Suddenly I saw my own war, saw how I am just like the system that shaped me – not free – and still part of the problem.
Actually, it’s a relief. As I wrote beautiful words about what the problem is and how we need to change, there was a little uneasiness. Now I know why. Something inside me had to move. I had to fall down, had to lose my hubris. So I’m glad to be present with this uncomfortable awareness.
So I write today from the middle of uncertainty and unraveling. If I waited for the answers to become clear, that would be waiting to return to hubris. But I can meet you here in the empty space; we’ll see what offers itself. Meanwhile, life continues.
Requests and practical things
Housesitter wanted June 11-July 1, while I’m at the Sakyadhita Conference. A little work, a wonderful space, and garden vegies or foraging. Otherwise, someone to do a little work (house plants and mowing) during that time – volunteer, barter, or paid.
Donations: If you would like to support my travel to Sakyadhita, anything will help. Seriously – from a $20 donation we get $19.12; from $5 we get $4.55. Here’s the link for donating, and much more information.
A ride to the plane (for Sakyadhita) June 11 morning, and back July 1 about 9 pm.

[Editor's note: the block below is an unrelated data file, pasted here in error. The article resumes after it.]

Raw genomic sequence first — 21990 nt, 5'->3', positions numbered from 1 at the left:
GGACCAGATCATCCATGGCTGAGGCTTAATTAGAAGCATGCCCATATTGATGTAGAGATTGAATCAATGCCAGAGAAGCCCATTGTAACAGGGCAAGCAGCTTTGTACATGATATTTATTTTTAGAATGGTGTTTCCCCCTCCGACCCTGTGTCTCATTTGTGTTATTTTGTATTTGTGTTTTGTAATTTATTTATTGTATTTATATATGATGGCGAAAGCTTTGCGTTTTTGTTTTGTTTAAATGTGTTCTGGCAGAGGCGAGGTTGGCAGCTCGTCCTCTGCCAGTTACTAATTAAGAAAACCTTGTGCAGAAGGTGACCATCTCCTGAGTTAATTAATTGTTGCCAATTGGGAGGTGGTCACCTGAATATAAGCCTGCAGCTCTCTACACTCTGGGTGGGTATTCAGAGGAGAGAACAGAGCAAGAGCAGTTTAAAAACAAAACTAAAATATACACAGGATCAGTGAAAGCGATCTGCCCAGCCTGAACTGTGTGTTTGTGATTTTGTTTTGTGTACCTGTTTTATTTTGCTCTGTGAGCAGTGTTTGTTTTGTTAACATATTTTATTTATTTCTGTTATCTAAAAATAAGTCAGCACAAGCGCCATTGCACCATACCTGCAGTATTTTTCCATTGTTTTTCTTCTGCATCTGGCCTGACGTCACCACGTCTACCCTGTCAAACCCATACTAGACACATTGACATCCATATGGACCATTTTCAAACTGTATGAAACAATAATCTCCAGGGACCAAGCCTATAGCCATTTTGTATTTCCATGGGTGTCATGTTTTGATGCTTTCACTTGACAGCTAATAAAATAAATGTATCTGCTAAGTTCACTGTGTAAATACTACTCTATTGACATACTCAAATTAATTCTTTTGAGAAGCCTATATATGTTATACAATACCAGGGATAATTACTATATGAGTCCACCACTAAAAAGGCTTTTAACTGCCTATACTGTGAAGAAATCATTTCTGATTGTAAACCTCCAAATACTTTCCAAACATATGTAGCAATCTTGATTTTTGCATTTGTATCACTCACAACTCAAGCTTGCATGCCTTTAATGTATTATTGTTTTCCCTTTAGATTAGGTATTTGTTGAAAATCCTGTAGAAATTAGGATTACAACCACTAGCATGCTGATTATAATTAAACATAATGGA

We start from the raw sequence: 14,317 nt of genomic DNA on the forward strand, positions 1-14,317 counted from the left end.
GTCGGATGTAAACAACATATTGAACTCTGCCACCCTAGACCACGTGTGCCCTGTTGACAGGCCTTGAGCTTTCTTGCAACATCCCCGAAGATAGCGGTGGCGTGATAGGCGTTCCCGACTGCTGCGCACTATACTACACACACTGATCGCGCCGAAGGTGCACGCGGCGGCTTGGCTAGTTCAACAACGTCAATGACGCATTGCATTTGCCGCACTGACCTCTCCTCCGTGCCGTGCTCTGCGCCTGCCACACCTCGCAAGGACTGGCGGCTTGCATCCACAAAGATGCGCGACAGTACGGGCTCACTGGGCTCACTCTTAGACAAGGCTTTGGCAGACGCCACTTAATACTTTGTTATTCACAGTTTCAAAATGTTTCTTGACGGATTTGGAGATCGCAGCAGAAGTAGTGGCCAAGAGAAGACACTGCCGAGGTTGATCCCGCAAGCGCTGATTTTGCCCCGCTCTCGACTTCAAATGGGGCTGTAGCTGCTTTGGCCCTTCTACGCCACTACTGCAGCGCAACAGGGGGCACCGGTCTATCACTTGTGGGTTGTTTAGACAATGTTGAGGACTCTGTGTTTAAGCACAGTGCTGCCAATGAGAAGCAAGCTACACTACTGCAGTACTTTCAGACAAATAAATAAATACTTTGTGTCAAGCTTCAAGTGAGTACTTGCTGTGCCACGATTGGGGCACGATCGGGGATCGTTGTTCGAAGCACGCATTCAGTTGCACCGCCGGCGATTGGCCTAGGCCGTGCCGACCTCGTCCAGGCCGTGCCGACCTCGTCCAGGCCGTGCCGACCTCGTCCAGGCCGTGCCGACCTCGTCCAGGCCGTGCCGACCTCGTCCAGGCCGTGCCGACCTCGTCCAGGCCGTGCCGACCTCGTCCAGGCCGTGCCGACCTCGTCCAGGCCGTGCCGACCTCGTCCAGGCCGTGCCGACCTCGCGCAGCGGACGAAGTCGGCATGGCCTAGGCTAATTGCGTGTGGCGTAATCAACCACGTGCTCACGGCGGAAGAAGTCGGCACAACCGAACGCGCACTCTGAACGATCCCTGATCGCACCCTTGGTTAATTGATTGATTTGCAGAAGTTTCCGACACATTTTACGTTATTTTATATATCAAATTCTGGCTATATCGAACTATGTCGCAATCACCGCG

Residents and/or farm managers – Possibilities are still open. Please contact me if tempted.
Strawberry plants, raspberry plants, and various other things are available for purchase – or freely given to volunteers. Just ask.
Farming and volunteering.
These are dates for group volunteering. You can arrange to come at other times. PLEASE LET ME KNOW WHEN YOU PLAN TO COME.
May 27-28 Planting garden, pulling buckthorn, maybe weeding. Take home healthy berry plants for your own garden.
June 10 A short day, 9-2 or so. More of the same.
July 8-9 We’ll start at 10 am with a 2-hour presentation on permaculture. Then get to work – after lunch.
July 17 & 26 A student group will be working here 9-5. Your company is welcome.
August 5-6 Early harvest? Stockade fence? More orchard work?
Sept 9-10 same as August.
Oct 14-15 Definitely harvest.